Labor & Employment
Workplace ‘Bring Your Own Device’ Policies Save Money Now, But May Risk Future Litigation
Posted Jul 17, 2012 4:50 PM CST
By Martha Neil
There are a number of reasons why employers often find it beneficial to acquiesce to workers who wish to use their own personal electronic devices on the job.
But adopting so-called Bring Your Own Device policies, while a money-saver for employers in the short run, can create a number of litigation risks, New York Law Journal reports in an article reprinted by Corporate Counsel.
Among them: Legal requirements concerning security, encryption and confidentiality could be breached by BYOD use. Litigation discovery can also be complexified by the need to obtain material from equipment that is used both for personal and work matters.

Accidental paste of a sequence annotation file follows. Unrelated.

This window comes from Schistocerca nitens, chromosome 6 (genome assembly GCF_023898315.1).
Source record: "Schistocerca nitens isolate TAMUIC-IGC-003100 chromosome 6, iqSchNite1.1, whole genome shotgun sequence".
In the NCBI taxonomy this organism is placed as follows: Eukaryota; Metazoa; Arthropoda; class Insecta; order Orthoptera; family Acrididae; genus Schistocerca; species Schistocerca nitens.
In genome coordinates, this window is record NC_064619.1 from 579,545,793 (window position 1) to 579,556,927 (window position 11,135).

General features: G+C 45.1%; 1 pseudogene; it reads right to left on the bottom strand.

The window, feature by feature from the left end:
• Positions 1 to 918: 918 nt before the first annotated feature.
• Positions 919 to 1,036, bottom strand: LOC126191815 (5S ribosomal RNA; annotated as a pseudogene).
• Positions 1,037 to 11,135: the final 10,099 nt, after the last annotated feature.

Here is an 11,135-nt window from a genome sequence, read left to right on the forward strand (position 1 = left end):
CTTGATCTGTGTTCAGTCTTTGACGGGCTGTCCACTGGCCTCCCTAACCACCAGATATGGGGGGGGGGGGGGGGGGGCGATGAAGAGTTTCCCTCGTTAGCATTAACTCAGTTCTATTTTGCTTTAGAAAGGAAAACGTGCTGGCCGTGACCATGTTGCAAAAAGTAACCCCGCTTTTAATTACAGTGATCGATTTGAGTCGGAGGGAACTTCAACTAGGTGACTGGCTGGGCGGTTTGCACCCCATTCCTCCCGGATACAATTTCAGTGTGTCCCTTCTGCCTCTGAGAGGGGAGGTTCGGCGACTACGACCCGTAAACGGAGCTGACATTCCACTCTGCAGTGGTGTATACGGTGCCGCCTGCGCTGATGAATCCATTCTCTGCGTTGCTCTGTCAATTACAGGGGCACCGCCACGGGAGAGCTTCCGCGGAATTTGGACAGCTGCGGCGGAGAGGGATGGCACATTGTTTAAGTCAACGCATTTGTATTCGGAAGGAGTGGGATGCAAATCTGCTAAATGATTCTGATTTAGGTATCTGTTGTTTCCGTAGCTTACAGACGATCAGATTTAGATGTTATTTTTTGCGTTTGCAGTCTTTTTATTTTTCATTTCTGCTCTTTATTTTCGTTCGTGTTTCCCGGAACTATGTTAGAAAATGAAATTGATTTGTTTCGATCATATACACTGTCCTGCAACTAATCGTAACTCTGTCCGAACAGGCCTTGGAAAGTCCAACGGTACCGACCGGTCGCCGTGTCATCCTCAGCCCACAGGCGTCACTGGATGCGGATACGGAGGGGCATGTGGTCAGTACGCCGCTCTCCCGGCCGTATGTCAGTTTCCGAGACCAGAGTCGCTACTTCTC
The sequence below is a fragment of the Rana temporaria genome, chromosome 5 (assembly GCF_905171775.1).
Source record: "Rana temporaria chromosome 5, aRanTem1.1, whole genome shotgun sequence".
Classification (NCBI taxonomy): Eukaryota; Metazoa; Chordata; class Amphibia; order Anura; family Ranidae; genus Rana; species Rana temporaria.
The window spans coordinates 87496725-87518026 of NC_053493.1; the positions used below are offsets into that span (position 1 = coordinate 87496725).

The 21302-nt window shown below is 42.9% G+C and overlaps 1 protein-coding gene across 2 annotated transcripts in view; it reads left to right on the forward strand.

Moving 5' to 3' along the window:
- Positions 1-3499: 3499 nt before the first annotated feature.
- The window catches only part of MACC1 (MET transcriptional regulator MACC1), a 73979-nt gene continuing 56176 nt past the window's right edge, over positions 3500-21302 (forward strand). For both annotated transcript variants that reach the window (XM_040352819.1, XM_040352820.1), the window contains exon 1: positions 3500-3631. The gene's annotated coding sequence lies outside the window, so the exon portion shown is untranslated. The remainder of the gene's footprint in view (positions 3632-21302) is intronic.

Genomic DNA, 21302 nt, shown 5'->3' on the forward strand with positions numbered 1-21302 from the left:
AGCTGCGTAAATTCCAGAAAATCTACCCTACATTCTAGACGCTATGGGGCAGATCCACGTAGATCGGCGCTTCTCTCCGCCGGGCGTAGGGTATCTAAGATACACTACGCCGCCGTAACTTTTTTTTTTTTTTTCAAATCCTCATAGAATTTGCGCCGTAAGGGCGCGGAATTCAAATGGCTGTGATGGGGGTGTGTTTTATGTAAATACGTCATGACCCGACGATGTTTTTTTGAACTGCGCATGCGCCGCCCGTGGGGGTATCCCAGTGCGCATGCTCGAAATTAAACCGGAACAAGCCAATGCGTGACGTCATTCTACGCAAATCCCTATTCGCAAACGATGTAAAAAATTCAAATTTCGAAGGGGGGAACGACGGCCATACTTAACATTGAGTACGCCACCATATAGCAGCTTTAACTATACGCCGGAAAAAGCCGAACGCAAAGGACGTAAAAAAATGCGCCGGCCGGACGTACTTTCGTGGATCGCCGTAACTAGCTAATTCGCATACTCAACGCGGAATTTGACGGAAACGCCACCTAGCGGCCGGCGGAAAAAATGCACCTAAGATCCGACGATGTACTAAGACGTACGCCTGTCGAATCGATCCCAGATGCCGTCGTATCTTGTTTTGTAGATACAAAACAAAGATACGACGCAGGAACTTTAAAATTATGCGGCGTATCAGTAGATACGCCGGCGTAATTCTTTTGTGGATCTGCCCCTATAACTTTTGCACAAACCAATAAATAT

Likewise, BYOD policies can create a risk that dual-use equipment will result in wage-and-hour claims by hourly employees seeking additional or overtime pay, the article notes.
It suggests that management may be able to reduce such risks by having a BYOD policy that requires written permission to work remotely at home using a personal device and instructs workers to respond to email only during regular work hours.